In his first sixty days, President Phil Chase intends to prove he can change the world. A highly topical, taut, witty and entertaining science thriller.
By the time Phil Chase is elected President of the United States, the world's climate is well on the way to irrevocable change. It could be that a mass extinction event is beginning. A lot of the big mammals – tigers, gorillas – may already be in their last moments. But now even the Pentagon agrees that climate change is a bigger threat than terrorism, Phil Chase has the trillion-dollar military budget to call on for the technologically sublime task of saving the world.
Frank Vanderwal, in the office of Presidential science advisor, finds something reassuring about the world being so messed up. It makes his own life look like part of a trend. He's been homeless for a year, the ex-husband of the love of his life did permanent injury to his nose – probably his brain – with a punch, and the love of his life has had to go into hiding from the secret service, which has Frank under surveillance, too … but meanwhile there's the world to save. Frank's a scientist. He has to save the world so that science can proceed, obviously. This has become known as the Frank Principle.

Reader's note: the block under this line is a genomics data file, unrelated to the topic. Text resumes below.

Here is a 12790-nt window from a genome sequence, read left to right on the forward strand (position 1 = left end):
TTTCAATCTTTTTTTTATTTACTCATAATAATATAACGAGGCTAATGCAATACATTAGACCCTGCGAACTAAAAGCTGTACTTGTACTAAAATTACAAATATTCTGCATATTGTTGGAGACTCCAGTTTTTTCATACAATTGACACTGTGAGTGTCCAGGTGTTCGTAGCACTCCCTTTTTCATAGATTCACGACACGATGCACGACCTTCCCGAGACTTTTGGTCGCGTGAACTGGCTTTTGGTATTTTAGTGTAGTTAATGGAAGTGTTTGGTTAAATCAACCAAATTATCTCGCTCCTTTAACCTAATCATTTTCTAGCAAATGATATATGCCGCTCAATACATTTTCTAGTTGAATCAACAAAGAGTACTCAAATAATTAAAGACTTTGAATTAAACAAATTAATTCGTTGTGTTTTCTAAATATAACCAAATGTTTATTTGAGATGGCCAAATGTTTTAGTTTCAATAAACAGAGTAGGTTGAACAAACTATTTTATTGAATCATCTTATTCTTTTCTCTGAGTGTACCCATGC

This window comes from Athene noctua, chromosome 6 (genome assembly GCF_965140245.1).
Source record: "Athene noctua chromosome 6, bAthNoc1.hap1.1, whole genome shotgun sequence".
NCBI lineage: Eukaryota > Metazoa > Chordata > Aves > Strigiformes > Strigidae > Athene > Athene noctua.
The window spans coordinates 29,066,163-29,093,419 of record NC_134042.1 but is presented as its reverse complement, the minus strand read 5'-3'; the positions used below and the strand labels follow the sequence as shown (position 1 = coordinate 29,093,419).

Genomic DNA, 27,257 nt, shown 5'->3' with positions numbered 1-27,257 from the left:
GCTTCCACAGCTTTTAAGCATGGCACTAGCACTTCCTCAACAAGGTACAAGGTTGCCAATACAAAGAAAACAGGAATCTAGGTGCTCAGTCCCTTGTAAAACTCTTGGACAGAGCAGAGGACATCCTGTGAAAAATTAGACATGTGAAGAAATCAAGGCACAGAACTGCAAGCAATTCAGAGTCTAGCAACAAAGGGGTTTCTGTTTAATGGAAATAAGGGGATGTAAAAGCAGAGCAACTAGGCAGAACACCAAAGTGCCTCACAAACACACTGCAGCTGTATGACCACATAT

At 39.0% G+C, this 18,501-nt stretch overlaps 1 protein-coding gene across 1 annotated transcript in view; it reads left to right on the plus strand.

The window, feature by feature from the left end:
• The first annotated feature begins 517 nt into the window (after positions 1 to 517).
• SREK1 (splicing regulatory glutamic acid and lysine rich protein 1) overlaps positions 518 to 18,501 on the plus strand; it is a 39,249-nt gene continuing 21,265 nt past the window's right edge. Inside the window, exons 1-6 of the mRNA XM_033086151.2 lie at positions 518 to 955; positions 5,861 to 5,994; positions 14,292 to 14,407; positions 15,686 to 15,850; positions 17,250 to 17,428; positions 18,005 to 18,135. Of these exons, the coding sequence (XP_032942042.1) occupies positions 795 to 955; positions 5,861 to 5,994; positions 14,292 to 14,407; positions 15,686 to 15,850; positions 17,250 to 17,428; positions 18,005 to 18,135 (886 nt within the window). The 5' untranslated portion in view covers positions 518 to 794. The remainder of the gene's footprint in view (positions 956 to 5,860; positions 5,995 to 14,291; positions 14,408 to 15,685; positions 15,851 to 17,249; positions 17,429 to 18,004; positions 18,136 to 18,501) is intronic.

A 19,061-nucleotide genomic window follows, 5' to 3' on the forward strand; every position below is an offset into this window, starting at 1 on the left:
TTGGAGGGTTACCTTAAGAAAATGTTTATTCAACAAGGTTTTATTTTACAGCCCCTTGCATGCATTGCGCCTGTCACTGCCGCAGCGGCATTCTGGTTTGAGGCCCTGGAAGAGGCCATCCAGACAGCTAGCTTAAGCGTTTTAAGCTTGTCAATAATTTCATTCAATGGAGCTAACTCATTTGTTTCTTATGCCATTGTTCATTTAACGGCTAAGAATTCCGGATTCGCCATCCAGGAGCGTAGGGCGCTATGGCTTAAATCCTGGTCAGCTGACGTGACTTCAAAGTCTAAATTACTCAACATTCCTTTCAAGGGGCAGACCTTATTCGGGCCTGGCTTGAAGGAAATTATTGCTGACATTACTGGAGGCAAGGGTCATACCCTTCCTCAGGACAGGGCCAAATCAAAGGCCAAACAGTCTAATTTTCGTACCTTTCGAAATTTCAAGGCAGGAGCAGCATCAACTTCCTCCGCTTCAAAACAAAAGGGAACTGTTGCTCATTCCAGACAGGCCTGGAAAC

China is close to meltdown, the security agencies are in overdrive, carbon figures are close to cooking the world … and the team has sixty days to establish a new reality.
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‘Sixty Days is finely written and persuasively paints what may be – if climate change happens the way so many scientists fear – the best of all possible futures. Read it and worry.’ SFX
Praise for Forty Signs of Rain:
‘The Brave New World of global warming … A narrative that is rich in closely observed characters and a wonderfully vivid sense of place … depicts a society sleep-walking towards the abyss … His great achievement here is to bring the practice of science alive and to place this in an all-too familiar world of greedy capitalists and unprincipled politicians. Robinson's critique of science is heartfelt … humans have gone from being the smartest animal on the savannah to being "experts at denial".’ P.D. Smith, Guardian
‘A funny, convincing, intelligent book’ Kim Newman, Independent
'Kim Stanley Robinson is freed by his medium – fiction – to deliver [a] message with passion and restraint … A great book' New Scientist
Praise for Kim Stanley Robinson
‘The excitement of the science is thrillingly rendered … a very impressive work of the imagination …' TLS
‘Unusually well written …three dimensional characters … the scale is awesome.' Shaun Usher, Daily MailAbout the Author:
Kim Stanley Robinson was born in 1952 and, after travelling and working around the world, has now settled in his beloved California. He is widely regarded as the finest science fiction writer working today, noted as much for the verisimilitude of his characters as the meticulously researched hard science basis of his work. He has won just about every major sf award there is to win and is the author of the massively successful and lavishly praised Mars series.
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